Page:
Now showing 1 - 2 of 2
  • Publication
    Peatland Properties Influencing Greenhouse Gas Emissions and Removal
    A nationwide peatland survey was conducted across 50 ombrotrophic peatlands (bogs) in Ireland to ascertain a wide range of peat properties. In addition to natural (relatively intact) sites, we surveyed the most prevalent peatland land use categories (LUCs): grassland, forestry and peat extraction (both industrial and domestic), as well as management options (deep drained; shallow drained; rewetting). Furthermore, the entirety of the peat profile (down to the sub-peat mineral soil/bedrock) was sampled. Our results demonstrate that Irish bogs have been drastically altered by human activities and that the sampled peat properties reflect the nature and magnitude of the impact of the land use and management.
  • Publication
    Impacts of a mature forestry plantation on blanket peatland runoff regime and water quality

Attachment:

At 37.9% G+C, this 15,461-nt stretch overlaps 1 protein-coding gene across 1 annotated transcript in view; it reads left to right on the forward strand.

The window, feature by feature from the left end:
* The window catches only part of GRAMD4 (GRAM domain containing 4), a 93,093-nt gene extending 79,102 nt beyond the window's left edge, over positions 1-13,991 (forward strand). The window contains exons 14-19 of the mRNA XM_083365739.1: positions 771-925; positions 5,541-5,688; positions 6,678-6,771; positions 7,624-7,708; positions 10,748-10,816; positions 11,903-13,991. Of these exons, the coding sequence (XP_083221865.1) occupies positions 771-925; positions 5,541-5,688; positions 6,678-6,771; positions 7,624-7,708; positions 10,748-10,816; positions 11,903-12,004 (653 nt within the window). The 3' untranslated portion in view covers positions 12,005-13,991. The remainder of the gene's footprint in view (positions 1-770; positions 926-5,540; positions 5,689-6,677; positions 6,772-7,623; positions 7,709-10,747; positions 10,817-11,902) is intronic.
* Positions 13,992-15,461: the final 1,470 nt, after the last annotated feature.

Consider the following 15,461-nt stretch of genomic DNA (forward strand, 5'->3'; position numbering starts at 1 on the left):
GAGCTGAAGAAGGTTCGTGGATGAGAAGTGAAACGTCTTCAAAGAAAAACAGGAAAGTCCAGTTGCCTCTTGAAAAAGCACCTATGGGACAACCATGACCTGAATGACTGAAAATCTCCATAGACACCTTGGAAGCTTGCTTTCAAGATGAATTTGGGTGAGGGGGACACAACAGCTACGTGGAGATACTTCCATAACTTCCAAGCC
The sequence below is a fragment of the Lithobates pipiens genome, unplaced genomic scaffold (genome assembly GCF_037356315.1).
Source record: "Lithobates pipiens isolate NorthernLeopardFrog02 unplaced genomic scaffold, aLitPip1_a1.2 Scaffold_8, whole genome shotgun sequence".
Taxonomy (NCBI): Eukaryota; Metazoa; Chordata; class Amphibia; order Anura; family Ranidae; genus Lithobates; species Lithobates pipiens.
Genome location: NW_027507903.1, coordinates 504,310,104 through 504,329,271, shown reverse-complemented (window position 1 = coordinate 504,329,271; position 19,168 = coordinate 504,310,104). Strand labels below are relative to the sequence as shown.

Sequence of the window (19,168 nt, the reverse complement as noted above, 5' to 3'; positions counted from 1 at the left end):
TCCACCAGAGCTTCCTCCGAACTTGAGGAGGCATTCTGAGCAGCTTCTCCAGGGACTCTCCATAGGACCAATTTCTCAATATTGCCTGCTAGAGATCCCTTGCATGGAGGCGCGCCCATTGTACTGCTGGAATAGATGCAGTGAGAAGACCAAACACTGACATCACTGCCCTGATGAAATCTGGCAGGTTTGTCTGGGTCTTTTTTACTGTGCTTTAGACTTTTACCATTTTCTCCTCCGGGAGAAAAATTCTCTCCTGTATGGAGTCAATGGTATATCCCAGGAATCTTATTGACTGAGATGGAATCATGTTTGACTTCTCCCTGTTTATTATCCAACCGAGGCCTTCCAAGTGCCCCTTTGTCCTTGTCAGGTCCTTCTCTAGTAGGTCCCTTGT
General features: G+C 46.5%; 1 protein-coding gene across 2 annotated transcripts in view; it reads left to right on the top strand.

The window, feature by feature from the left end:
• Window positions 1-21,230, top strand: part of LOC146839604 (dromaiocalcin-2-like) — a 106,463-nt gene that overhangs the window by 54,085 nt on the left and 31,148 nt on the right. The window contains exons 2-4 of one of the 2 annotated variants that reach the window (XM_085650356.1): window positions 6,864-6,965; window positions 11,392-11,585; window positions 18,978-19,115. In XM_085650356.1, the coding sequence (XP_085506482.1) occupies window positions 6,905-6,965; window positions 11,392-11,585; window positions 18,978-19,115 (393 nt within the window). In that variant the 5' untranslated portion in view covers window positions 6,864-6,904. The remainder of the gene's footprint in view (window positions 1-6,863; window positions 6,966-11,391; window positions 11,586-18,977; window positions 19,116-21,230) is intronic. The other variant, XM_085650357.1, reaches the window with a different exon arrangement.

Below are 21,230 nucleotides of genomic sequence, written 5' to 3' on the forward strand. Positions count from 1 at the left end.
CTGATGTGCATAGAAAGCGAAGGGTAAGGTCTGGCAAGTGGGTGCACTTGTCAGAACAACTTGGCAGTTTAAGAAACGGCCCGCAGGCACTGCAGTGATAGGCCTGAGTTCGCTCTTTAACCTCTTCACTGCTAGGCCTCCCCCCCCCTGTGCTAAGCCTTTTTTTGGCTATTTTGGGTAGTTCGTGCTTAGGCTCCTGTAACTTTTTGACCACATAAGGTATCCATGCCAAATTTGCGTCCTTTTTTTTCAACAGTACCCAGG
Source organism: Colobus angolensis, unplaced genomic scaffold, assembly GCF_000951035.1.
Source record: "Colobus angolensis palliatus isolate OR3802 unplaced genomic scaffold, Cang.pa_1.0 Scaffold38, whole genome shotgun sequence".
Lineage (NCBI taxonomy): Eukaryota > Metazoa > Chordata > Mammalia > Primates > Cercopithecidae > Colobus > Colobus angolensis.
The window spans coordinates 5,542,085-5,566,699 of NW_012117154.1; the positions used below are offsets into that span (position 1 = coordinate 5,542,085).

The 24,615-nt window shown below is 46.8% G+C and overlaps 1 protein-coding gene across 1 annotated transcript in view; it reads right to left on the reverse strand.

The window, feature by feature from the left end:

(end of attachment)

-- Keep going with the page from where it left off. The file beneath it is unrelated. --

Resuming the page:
A lack of information concerning the hydrology and hydrogeology of intact blanket bogs limits current understanding of how their alteration to mature forestry plantations impacts stream flow and associated water quality. An integrated hydrological/hydrogeological monitoring programme compared processes operating in a relatively intact blanket peat-covered catchment with conditions encountered in an adjacent area under closed canopy plantation forestry. Groundwater monitoring revealed contrasting water level regimes and deeper summer water tables in the afforested area, with forest groundwater also having more elevated specific electrical conductance (SEC) and containing higher concentrations of dissolved organic carbon (DOC). Near-simultaneous pairwise runoff sampling at the relatively intact catchment and afforested catchment outlets demonstrated no significant difference in DOC concentration. Conversely, water samples from the afforested catchment outlet displayed significantly greater SEC; this arose in part because of higher concentrations of dissolved calcium and magnesium, discharging via artificial drainage. Comparison of base flow runoff SEC with peat groundwater samples reflected in significant contrasts in ionic signature and greater levels of mineralisation in surface water, pointing to contributions of deeper water, derived from inorganic substrate materials. Study findings indicate that disturbance to the ground in that part of the catchment under plantation forestry has led to greater variations in stream flow and water quality for aquatic ecosystems. Comparable conditions have been observed instreams flowing through plantation forestry in similar physical settings elsewhere. Study findings suggest that plantations on deep peat can adversely affect stream ecosystems and this may impact on a water body's legal status.
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